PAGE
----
- I will repeat what I said, that I think it is a matter deserving very attentive consideration.

Mr. Pringle:
May I ask one or two questions, My Lord?

The Commissioner:

Examined by Mr. PRINGLE.

22829. There is a Naval Architect to the Board of Trade?
- Yes.

22830. Who is he?
- Mr. Archer; he is called the Chief Ship Surveyor.

22831. Has he any experience as a Naval Architect?
- Yes. He will tell you when you examine him what his experience was.

22832. There is another point. You classified the surveyors who are in the employment of the Board of Trade. You said that there were 80 Engineer surveyors and 34 Shipwright Surveyors. I find that is not the classification in the Merchant Shipping Act. They are classified as Engineer surveyors, Shipwright Surveyors, or both. Now, how many of these would be described as both Engineer and Shipwright Surveyors?
- I should have to carefully look through the list, but an amendment was made by the act of 1906 with regard to the titles of our Officers.

22833. You use the old phraseology; does the amendment make any difference, in fact? Is it not simply a change in the name?
- Yes, I think it is.

22834. Could you say whether it is the practice in the various ports to have a ship surveyed by a Shipwright Surveyor as distinct from an Engineer surveyor?
- If any question is considered necessary to be investigated by a wooden ship Surveyor, he would be called in at once; otherwise it would be passed by the ship and Engineer surveyor.

22835. Do you still adhere to the idea that there is a distinction between a wooden ship Surveyor and an iron ship Surveyor?
- In some cases of old wooden ships; you require very special qualifications to survey an old wooden ship which has nearly passed out of date, but we still have a few Officers qualified for that.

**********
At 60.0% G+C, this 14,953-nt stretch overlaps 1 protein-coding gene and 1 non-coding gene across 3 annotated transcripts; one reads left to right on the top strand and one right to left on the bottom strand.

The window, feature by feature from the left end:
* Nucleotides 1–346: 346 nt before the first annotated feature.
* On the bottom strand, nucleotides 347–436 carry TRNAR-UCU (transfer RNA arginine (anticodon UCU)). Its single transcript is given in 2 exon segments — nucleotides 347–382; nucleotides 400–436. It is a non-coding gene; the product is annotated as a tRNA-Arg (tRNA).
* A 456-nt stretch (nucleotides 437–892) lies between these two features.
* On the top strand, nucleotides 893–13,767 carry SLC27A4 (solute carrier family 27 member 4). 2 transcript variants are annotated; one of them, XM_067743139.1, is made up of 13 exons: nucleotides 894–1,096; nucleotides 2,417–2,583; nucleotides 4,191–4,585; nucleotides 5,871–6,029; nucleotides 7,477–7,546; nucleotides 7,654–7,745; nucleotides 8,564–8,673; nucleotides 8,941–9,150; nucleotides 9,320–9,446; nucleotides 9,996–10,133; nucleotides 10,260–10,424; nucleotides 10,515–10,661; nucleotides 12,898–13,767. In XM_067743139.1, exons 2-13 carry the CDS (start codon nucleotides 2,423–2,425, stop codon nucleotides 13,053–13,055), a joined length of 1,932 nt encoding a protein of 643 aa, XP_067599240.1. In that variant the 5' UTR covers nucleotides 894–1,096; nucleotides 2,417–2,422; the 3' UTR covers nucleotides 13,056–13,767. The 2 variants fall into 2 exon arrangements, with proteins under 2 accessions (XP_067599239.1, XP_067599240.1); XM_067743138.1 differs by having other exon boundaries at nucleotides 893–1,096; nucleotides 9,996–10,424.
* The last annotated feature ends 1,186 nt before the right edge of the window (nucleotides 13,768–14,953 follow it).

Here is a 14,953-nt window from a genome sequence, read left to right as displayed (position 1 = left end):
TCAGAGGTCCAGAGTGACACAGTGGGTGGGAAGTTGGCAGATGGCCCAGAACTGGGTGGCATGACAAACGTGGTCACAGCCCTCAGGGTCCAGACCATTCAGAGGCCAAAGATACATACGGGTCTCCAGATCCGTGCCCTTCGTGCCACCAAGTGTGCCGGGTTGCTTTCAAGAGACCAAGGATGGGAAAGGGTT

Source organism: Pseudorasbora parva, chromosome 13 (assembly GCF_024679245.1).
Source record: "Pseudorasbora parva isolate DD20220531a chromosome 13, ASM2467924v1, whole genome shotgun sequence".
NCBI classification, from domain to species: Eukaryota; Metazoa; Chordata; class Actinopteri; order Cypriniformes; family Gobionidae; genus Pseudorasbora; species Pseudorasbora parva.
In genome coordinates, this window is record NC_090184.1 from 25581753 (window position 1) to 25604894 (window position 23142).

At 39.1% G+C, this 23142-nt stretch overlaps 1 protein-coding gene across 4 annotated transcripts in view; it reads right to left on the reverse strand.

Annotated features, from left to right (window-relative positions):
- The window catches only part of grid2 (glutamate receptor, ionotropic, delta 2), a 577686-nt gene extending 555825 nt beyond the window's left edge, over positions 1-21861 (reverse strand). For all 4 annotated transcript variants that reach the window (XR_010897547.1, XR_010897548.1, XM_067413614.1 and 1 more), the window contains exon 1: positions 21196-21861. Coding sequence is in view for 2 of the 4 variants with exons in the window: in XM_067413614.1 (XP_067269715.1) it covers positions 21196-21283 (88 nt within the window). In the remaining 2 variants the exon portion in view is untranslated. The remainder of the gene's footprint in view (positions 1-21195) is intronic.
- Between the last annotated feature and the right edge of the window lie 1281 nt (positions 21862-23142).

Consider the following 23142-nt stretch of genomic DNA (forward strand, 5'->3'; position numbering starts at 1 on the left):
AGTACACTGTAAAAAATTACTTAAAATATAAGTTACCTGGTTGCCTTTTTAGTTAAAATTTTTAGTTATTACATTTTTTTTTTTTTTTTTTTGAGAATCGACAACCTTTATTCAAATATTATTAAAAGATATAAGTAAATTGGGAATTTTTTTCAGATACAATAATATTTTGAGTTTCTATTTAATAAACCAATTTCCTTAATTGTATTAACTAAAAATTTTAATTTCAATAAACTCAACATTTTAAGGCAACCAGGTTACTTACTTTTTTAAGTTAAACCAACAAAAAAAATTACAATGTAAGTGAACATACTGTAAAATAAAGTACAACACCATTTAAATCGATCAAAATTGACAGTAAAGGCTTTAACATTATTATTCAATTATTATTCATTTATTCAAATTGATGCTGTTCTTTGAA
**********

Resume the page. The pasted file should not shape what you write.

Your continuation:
22836. I wish to be clear. Do you mean that a Shipwright Surveyor is employed for the purpose of the survey of wooden ships?
- Some of them, yes, special Officers.

22837. I asked generally, all of them?
- No, there is a special class of Shipwright Surveyors so-called, and there is another class of Surveyors called Ship and Engineer surveyors, but the chief of the staff will be able to give you evidence of that much better than I can. I can only answer generally.

Mr. Edwards:
May I suggest that your Lordship gets this Witness to clear up a certain point. Your Lordship will remember that in the two certificates that were put in from the report of the survey of an emigrant ship and the declaration survey of a passenger ship, there was a disparity in the certificates as to the accommodation in boats D. In the one certificate it was certified that boats D should hold 80 persons, whereas in the other certificate it was certified that the boats of Section D should hold 64.

22838. (The Commissioner.) Will you put it to him yourself.

The Witness:
It is quite a simple answer.

22839. (Mr. Clement Edwards.) Will you tell us?
- A slight error was made; it was put 64, and it should have been 80.

Mr. Edwards:
The certificates are by the same surveyor, are they?

22840. (The Commissioner.) No, I think not. (To the witness.) Are they?
- I am not quite sure, but the nautical Officer will clear that up.

22841. But have not you the certificates in your hands?
- I am not quite sure they are the right ones.

Mr. Edwards:
I want to see if there is a common standard of arithmetic at least among the surveyors.

The Commissioner:
I thought you had a contempt for arithmetic.

22842. (Mr. Clement Edwards.) That is only on ethical grounds, My Lord.

The Witness:
I think I must still tell you the surveyor must give you the information you need.

Mr. Laing:
I have no questions, My Lord.

The Commissioner:
That is the best examination I have heard. Now, Mr. Attorney, do you want to ask anything?

The Attorney-General:

(The witness withdrew.)